E-Money Institutions

An article by

Andreas Wegmann

Published on


Updated on


Reading time

2 min

In the EU, consumer protection is a high priority. In the context of money transactions, providers are supervised particularly intensively to prevent financial damage through planned fraud or even poor management. On the other hand, innovation and competition are to be promoted so that business and consumers receive the best possible financial services. If only one type of banking licence were allowed for all conceivable financial transactions, there would be only a few banking institutions across the EU that could divide up the market among themselves and at the same time rest on their systemic relevance. The EU is trying to allow even small companies to conduct banking business by grading banking licences in order to promote competition and innovation. One result of this regulatory design is the e-money institution and the payment institution. But what is e-money institution and what is its purpose?

What distinguishes e-money institutions from banks?

E-money institutions (EMI) are not allowed to do everything that (universal) banks are allowed to do, but the requirements, e.g. in terms of capitalisation, are much lower. In Germany, the German Banking Act (Kreditwesengesetz, KWG) applies to banks, while EMIs are treated according to the Payment Services Supervision Act (Zahlungsdiensteaufsichtsgesetz, ZAG). As the name suggests, they handle e-money and are therefore not allowed to handle cash. E-money institutions may issue e-money e.g. in the form of a chip card or by means of a software solution (e.g. for smartphones). In doing so, they must always also provide a payment service, i.e. enable the transfer of money between a sender and a recipient. Custody of credit balances is not permitted.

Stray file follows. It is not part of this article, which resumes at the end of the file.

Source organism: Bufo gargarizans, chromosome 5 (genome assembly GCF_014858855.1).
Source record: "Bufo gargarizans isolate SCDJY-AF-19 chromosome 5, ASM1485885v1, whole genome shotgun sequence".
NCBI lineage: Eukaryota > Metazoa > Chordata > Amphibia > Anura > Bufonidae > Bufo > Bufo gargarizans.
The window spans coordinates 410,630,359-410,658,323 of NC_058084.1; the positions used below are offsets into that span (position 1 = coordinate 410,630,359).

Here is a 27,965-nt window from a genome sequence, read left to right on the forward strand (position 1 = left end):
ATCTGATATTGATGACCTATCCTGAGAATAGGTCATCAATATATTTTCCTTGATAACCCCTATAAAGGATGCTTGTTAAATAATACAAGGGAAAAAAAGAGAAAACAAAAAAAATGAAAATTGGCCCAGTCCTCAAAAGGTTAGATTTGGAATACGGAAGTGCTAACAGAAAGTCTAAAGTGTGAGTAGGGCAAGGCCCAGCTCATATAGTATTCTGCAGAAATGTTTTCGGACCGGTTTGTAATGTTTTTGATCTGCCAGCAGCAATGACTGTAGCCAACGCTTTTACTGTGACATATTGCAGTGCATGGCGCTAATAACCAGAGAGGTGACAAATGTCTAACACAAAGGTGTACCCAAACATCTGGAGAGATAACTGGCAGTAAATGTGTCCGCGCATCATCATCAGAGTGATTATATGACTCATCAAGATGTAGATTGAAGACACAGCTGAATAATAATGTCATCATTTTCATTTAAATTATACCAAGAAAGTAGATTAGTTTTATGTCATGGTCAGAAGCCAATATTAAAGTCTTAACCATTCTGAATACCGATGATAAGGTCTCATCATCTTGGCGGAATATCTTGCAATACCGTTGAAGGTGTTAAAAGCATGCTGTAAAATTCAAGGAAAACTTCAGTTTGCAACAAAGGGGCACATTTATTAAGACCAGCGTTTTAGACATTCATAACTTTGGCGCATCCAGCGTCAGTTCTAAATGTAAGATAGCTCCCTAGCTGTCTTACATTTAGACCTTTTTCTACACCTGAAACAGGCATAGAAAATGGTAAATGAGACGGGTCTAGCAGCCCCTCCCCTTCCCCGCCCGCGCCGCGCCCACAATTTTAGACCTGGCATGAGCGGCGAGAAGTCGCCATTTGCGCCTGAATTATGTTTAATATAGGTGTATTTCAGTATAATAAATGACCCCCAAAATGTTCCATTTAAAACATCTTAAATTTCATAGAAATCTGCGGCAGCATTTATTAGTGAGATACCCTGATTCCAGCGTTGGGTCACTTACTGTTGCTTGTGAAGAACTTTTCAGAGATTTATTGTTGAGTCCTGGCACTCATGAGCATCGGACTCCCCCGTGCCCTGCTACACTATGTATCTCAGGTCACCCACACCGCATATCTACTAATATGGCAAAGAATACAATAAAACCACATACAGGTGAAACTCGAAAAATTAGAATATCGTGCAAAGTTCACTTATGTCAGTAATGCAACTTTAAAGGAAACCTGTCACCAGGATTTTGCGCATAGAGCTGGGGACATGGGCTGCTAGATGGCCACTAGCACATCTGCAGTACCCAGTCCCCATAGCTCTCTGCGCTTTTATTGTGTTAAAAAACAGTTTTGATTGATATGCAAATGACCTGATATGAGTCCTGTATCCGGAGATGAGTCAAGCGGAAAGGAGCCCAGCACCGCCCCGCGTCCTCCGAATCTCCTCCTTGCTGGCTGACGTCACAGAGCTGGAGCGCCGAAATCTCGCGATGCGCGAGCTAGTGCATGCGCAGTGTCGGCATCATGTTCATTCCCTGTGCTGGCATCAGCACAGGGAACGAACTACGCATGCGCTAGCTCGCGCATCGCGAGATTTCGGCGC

EMIs themselves are not allowed to grant loans or engage in securities transactions. Although e-money institutions hold accounts for their customers, these are not bank accounts.

Payment institutions

The so-called payment institutions (PI) are somewhat lighter. They are allowed to accept funds and forward them to a recipient. They can, but do not have to, set up dedicated accounts for this purpose. The German ZAG law recognises a variety of distinctions of all permissible activities. To obtain a licence in Germany, the application must be approved by the competent authority “Bundesanstalt für Finanzdienstleistungsaufsicht” (BaFin).

A database of institutions licensed in Germany can be found on the BaFin website.

Who uses EMIs and PIs?

In Germany, even before the ZAG, there were some companies that offered innovative solutions in payment transactions by German “Lastschrift”. Both in retail shops and in e-commerce, direct debit payments are processed and offer merchants a low-cost alternative to card payments.

A large part of the activity is also “simple” money transfer transactions, enabling low-cost transfers, for example.

Since EMIs and PIs usually focus on one business transaction and then optimise it, the cost structure and process speed is better than at universal banks.

E-money institutions in the EU

An EU regulation is transposed into national laws by the member states and the design is then similar, but not the same. If we now look at the number of licensed e-money institutions compared to the number of inhabitants, there are conspicuous features. Especially small states like Luxembourg, Malta and Lithuania have an exorbitant number of EMIs and PIs.
The companies are allowed to use their licence within the EU and therefore look for a state with the most friendly licensing conditions. Business is then conducted primarily in the other EU states.

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